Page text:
24 hours in Veracruz

The city of Veracruz is the kind of raggedy place that makes you want to find an old man in a white linen suit, his bartender, and a veteran jarana player at a bar so that they can invite you in for a shot of rum and tell you about the port’s glory days. For a minute, at the right time in the zocalo, we get a taste of what we imagined Veracruz to be like. We were told Cuba via Mexico. We were itching to hear the harp and zapateado dancing of Son Jarocho. Veracruz was where Cortez first landed in Mexico, it was the gateway for trade during the colonial period, it’s where people say Africa, the Caribbean, and Mexico meet. At sunset the colonial buildings shine in magenta and pale yellow, the marimba players alternate with the mariachis, hand-holding couples walk through the isle of cigar vendors, and the very occasional breeze shakes the palm tree leaves. Then you turn the corner.

There’s a church under construction and from the hotel pool we can see the construction workers on the roof staring at us with their hands in their pants. Look up from the streets and you can see through the facades of abandoned buildings. It’s grimy and the humidity of mid June isn’t helping how sticky we feel. We order crab tostadas in the plaza and they come out covered in mayonnaise. We decide that mayonnaise, along with hair gel, needs to be confiscated from the Mexican economy. A vendor is at our table trying to sell us bootleg colones and slap-on watches. One taxi driver tells us that he wants the old Veracruz, when young people had morals, when it looked like La Habana. Another taxi driver tells us the Boca Del Rio suburb has the best of Veracruz: casinos, Fiesta Inn, malls, and this new American franchise called eestarbucks. “It’s a cafe, do you know it?” We can’t find any Son Jarocho music playing on a Tuesday, and it’s too damn hot to keep trying. Sometimes traveling is like this.

The trick in a city like this is to let go of romantic expectations, ask as many people as you can about where to eat and what to do, and resign to finding what you find. Here’s our advice:

Cincopa WordPress plugin

1. Don’t come in mid June.

2. If you do come in the sweltering hot summer, splurge on a hotel with a pool overlooking the zocalo. You’ll feel like a major gringa/o sitting in a floaty with your rum and pineapple juice, but it’s the only way to survive the heat.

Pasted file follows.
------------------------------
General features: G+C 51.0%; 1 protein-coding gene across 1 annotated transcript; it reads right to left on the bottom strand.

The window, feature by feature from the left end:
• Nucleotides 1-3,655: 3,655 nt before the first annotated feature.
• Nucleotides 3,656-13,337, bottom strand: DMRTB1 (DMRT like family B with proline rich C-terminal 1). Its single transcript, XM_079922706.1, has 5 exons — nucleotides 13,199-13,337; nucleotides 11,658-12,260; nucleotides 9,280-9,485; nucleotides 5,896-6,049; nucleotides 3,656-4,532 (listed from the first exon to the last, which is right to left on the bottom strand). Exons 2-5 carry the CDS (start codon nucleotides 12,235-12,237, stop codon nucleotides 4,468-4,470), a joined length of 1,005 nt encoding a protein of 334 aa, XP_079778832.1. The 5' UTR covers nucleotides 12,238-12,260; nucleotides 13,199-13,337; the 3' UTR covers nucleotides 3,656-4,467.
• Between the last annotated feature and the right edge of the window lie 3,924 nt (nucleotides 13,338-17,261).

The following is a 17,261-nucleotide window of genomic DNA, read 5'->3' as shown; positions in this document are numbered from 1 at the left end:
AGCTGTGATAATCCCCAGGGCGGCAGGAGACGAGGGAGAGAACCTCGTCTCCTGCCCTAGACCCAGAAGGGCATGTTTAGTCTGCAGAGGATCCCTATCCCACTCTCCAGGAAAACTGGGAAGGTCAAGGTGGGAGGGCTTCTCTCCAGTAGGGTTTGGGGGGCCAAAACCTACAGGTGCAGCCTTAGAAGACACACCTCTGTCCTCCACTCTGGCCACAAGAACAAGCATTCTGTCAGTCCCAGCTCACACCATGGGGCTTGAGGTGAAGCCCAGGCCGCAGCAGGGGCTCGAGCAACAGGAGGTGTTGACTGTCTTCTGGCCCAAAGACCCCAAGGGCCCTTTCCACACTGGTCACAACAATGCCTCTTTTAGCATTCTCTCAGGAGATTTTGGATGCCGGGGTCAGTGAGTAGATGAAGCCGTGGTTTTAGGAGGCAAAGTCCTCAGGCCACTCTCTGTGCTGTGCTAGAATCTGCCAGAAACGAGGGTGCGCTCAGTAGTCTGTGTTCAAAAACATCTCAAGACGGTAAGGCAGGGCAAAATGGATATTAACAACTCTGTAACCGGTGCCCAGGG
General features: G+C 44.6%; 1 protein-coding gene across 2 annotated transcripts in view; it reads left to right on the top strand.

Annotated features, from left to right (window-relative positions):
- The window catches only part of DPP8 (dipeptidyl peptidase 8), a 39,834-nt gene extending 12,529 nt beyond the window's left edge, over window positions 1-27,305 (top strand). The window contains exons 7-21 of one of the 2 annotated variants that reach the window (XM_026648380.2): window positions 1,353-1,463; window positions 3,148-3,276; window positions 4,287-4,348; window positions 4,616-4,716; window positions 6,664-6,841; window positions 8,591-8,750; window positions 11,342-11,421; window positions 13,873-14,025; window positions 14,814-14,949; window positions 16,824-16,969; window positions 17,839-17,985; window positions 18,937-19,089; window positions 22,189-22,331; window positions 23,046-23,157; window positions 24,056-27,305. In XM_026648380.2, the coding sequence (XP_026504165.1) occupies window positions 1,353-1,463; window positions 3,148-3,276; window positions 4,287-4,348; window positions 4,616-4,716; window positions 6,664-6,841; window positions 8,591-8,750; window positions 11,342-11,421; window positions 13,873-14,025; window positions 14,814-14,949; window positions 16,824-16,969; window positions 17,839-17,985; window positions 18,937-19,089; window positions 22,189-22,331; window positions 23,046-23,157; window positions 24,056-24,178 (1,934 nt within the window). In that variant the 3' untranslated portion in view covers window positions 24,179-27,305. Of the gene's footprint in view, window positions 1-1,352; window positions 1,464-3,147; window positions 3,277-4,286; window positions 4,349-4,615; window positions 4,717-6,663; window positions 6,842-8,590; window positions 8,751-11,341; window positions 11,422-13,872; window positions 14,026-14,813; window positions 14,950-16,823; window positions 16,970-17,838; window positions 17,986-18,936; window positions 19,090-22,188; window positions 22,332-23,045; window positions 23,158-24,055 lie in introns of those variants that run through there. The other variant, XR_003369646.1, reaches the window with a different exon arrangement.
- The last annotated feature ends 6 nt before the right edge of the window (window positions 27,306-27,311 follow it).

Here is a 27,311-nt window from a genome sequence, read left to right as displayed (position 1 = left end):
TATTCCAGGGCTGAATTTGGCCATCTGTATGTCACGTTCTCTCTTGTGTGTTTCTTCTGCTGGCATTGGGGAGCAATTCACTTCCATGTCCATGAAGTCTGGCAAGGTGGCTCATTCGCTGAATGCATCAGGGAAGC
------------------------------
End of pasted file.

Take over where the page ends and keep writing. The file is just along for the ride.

3. Get a lechero at Cafe El Portal. The food here is average, but this is a classic place to try the lechero, a glass of strong coffee that’s filled with milk from a kettle brought over to your table. We thought the guy behind us was being an asshole, but apparently you are supposed to get the waiter’s attention by clinking your spoon to your glass here. Slightly off the zocalo, this cafe doesn’t look like it has changed since the 1920’s.

4. Head to Mandinga for lunch. This lagoon surrounded by a few seafood restaurants is sleepy on the weekdays but apparently the place to eat with local families and listen to live music on the weekends. We went to restaurant Mariscos Uscanga and had arroz a la tumbada, a soupy rice with several different kinds of shellfish. Ladies, be sure to take a peak at the kitchen here, you’ll be in for a nice surprise.

5. While most people go to the Veracruz aquarium (one of the best in Latina America), we went to the fish market called la pescaria. It’s nothing spectacular, but a good way to familiarize yourself with the gulf fish that appear on local menus like mojarra, peto and robalo.

6. Get a fish a la veracruzana. In this dish we found the culinary meeting of the old and new world that we hoped to find in Veracruz. Throughout our time in Mexico City we were lucky enough to be accompanied by our friend Oscar who determinately pointed out the origins of each dish we ate. Frying things in oil came from the Spanish. Tacos al pastor from Lebanese immigrants. If Oscar was sitting with us as we devoured our fish, he would have told us that while most of us associate tomatoes with Italy, tomatoes were originally cultivated by the Maya. He would have also pointed out that the red snapper is from the gulf of Mexico, and that the remaining essential ingredients to la Veracruzana, bayleaf, olives, capers and cilantro, were brought by the Spanish. If you do one thing in Veracruz eat this.

The 411:
-Cafe El Portal: Independencia 1187, Centro
Hotel Diligencias
-More on Mandinga here
-To get to the Pescaria ask your taxi driver (around $3 USD)
-We intended to go to Boca del Rio for pescado a la veracruzana, but our taxi driver insisted on taking us to “Palapas de Mariscos, Mauricio”. It’s off the beaten path for sure, and definitely not on the beach, but a bit cheaper.


2 Responses to “24 hours in Veracruz”

  1. Toni Casal
    June 28, 2011 at 6:54 pm #

    Thanks to you and Oscar for the food history lesson. I had just looked up al pastor on wikipedia last week, and found similar info. In Oax there are tacos arabes and we were trying to figure out what that meant. So much to learn about the history of foods and the fabulous results when cultures come together in the kitchen. Yummy

    • admin
      June 29, 2011 at 3:25 am #

      Thanks Toni!